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Are you wondering how to present financials for a startup with no revenue?

Financials can be one of the most important parts of the pitch and presentation when out there fundraising for a startup. Though what if you don’t have any revenues yet? Can you still get funded? What numbers should you be showing? 

The Place Of Financials In A Pitch Deck

What place do financials have in a startup pitch deck? What are early stage startup investors expecting to see in your pitch? 

While early stage startups have been able to pitch and fundraising even without financials slides in the past, these are important pages. In fact, when you do include them, the financials slide is one of the top three most important slides in a pitch deck. It is the one that investors will by far spend the most time viewing. 

When you are trying to address how to present financials for a startup with no revenue, keep in mind the financials slide is also going to attract the most critique from investors. It is where they are likely to have the most questions. 

This slide reveals a lot about you and this ask. Firstly, it shows whether you really have a handle on your space and business in general. Does your financials slide show you get what customer acquisition costs are and what reasonable profit margins and growth rates are in this space.

Secondly, it shows what type of ROI potential investors can expect on their investment and whether it is a match for the timeline that they are working on.

Keep in mind that in fundraising storytelling is everything. In this regard for a winning pitch deck to help you here, take a look at the template created by Silicon Valley legend, Peter Thiel (see it here) that I recently covered. Thiel was the first angel investor in Facebook with a $500K check that turned into more than $1 billion in cash.

Remember to unlock the pitch deck template that is being used by founders around the world to raise millions below.

What Financials To Show In Your Startup Pitch Deck

As part of tackling how to present financials for a startup with no revenue the main purpose of financials is two fold. Firstly, to show financial health and condition for current startups that have already been operating. This shows your ability to use money wisely and profitably or not, and how desperate you are, as well as what your company is worth. 

The second purpose is to show what they can expect to achieve in ROI on this investment if they decide to fund you. 

Key to this second factor are financial data points for:

  • Gross revenues
  • Net income and cash flow
  • Profit margins
  • Rate of growth

This data shows investors how much money the company is making right now and is worth on a traditional valuation basis. 

It gives them a tool for benchmarking against other businesses in this space. Are you way off base and lying or dreaming? Or is there room for improvement and adding value? Or is your startup already outperforming big incumbents and other startups in your space?

These numbers should also give them a rough equation to calculate how much you can multiply their investment over a certain period of time. Between your profit margins and growth rate, they should be able to calculate their percentage and value of their investment over the next few years based on how much they invest and the percent of your company that they take as equity. 

Financials For Pre-Revenue Startups

It isn’t uncommon for early stage startups to have no revenues and this is important to consider when thinking about how to present financials for a startup with no revenue. Especially if you are still at the idea stage and are raising to build your prototype. It is still possible to raise capital. Though no-revenue startups can find fundraising more challenging during economic crises and downturns when investors are being more cautious.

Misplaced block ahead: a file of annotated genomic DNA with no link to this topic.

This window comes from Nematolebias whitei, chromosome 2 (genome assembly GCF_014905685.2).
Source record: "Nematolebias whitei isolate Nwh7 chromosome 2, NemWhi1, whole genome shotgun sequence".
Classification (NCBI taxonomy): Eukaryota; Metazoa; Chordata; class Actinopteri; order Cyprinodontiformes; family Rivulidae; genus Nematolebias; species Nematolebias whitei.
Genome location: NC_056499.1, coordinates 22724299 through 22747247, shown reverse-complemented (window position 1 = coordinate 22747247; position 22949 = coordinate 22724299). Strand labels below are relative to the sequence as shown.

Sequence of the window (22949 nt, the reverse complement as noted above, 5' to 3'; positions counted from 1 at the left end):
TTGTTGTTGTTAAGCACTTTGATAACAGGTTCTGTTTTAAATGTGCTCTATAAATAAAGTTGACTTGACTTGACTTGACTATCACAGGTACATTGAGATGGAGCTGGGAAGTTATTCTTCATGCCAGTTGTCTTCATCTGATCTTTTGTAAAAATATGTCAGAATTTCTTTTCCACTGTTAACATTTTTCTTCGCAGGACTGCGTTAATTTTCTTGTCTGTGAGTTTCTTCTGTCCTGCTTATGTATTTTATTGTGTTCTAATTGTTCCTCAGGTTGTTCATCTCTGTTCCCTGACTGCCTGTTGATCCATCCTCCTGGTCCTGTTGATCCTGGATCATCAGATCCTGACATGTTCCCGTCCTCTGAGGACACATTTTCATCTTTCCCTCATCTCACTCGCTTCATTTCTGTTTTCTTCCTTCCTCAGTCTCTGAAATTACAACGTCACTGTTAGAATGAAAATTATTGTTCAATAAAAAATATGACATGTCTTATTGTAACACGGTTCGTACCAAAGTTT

The financials you can still show may include:

  • Unit economics
  • User count
  • Profit margins

Most of your financials will all be forecasts and projections. You can provide a monthly forecast for each of the next 12 months. Then a three to five year annual forecast. Keep this simple, with just a few line items. Such as, sales volume in units, new customers, gross revenues and profit margins. Including a cash flow projection for the next 12 months also shows you have a good handle on your finances and can justify your ask. 

Other Metrics To Rely On

If you have no meaningful revenues and incoming cash, then you can weight your pitch to ride on other verifiable financial metrics. 

Market Size

As part of the market size, show just how big this opportunity is, and how much it is growing. If it is a multi-trillion dollar industry and you have a strong product market fit and marketing, then you don’t have to grab a ton of market share to make some good money and build a large business.

Customer Acquisition

Even if they aren’t paying yet, showing a large and growing number of users will say a lot about the potential of this business. How many users do you have already? What is their feedback? How strong are your user retention rates? How fast is your user count multiplying every week?

Your team can also be used to strengthen your pitch. What previous metrics have your founding team and advisors achieved in other ventures? What level of revenues or exits have they achieved in the past? This can be a great indicator of the future success and results of this business. 

Summary

Financials are incredibly important in startup fundraising. Your financials slide will be one of the most important in your pitch deck. Expect it to get the most attention from potential investors. Even with no revenues yet, you should be demonstrating your mastery of unit economics in your business, your market, and financial modeling to layout your cash flow and capital needs, as well as growth and return potential for you investors. Know the metrics you need to include and how to leverage authoritative data points to give investors confidence in your venture. 

Hopefully this post provided you with some perspective as you are looking into how to present financials for a startup with no revenue.